Add breath practices (pranayama) to your Yoga for greater benefits. Nadi Shodana (Alternate Nostril Breathing) is very balancing this time of year. Bhastriki breath can be useful to warm the cool Vata, manage weight, and reduce mucous from the fall weather changes. I also like Kapalabhati which lends to a simple quick meditation. Overall, in the fall and winter I favor slow and regular breathing like Ujjiyae and Nadi Shodana that calm the nervous system and oxygenate the body and its tissues.
Do a nice restful Savasana (Corpse pose) to close your session. Cover yourself with a blanket to stay warm. This is a great time to add a meditation to manage your mental health and give yourself greater spiritual insight and energy awareness. The Vata season of air and space offers greater potentials to expand our subtle energy perception and access our true spiritual natures so use this time well to dive deeper into meditation.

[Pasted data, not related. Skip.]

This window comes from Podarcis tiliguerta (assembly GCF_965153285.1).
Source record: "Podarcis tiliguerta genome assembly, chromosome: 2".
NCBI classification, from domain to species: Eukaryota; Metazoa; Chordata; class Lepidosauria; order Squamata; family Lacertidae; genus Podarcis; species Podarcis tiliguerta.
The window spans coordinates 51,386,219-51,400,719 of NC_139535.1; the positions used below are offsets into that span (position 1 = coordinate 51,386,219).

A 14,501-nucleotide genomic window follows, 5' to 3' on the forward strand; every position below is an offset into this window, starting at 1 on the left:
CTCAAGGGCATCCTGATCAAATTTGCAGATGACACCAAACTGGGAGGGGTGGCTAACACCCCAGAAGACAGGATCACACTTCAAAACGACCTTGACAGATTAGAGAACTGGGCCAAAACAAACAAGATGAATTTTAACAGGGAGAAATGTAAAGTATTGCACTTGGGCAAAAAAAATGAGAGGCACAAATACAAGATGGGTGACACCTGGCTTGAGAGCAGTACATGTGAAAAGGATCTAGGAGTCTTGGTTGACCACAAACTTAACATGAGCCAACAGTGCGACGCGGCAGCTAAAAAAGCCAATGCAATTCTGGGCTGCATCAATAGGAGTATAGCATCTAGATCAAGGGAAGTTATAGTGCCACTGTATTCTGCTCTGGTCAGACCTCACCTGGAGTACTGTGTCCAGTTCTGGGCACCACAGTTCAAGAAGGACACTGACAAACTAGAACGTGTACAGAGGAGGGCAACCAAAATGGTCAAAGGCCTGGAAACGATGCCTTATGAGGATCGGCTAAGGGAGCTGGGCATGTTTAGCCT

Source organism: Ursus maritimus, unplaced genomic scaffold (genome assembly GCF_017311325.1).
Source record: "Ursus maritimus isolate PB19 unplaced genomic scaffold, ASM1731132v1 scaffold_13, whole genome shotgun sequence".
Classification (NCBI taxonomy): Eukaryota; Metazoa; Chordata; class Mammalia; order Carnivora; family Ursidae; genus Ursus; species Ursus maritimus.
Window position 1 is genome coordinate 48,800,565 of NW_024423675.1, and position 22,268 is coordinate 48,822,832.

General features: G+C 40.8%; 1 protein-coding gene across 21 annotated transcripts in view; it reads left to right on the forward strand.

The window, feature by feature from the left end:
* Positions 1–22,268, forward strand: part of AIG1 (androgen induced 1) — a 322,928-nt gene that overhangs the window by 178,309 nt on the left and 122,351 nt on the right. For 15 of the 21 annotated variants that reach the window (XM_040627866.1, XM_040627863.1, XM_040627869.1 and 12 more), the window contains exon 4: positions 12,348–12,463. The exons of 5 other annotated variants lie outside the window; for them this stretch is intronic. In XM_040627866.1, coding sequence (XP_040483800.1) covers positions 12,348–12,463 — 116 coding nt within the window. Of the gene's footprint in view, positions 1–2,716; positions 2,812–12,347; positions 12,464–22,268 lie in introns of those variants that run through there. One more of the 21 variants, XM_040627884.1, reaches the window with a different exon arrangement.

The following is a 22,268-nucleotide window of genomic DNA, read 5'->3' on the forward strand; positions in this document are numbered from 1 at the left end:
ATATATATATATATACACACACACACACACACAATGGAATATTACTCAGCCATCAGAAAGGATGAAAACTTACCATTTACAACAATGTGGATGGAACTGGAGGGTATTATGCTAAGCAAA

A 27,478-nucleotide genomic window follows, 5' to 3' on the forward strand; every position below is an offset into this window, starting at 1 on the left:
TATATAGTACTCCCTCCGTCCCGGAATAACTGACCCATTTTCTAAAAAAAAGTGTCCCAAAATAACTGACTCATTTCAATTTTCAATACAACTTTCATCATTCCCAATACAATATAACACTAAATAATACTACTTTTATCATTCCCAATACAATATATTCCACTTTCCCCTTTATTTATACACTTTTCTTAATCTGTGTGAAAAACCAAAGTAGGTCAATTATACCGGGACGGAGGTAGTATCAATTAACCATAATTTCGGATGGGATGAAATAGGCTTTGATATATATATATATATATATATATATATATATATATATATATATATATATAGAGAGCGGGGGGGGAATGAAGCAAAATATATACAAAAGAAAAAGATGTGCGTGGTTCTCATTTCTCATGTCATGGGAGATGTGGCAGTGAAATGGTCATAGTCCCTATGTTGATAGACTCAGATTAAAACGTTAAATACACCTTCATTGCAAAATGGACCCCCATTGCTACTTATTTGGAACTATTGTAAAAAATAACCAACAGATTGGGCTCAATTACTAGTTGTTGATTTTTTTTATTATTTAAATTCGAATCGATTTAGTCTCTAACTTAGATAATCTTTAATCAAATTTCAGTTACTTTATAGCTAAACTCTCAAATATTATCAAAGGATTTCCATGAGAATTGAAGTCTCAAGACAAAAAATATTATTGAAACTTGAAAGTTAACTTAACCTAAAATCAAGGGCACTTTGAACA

- Chyavanprash can boost immunity, strength, and energy during the autumn season.
- Ashwagandha. is stabilizing for the mind and nervous system, and can promote sound sleep, strong digestion, proper elimination, and appropriate strength.
- Amalaki, is a good fall herb to support immunity.
- Bacopa, is a good brain tonic for brain and memory.
- Herbal Teas good herbal teas for fall and winter can be made from kitchen herbs that support digestion and heating such as 1) ginger and licorice equal parts; and 2) equal parts of cumin, ginger, and fennel.
- Triphala, is great for maintaining colon tone and operation and is very gentle.
Kitchen herbs that are helpful, turmeric, and the five digestive spices (equal parts) ginger, coriander, cumin, fennel, and cardamon. Supporting healthy digestion in the winter is key to balancing Vata and the nervous system. Digestive strength increases in the winter to break down seasonally harvested nuts, grains, tubers, and beans the five digestive spices (ginger, coriander, cumin, fennel, and cardamon) used in your cooking, as a tea or sprinkled on your food can keep digestion working all winter.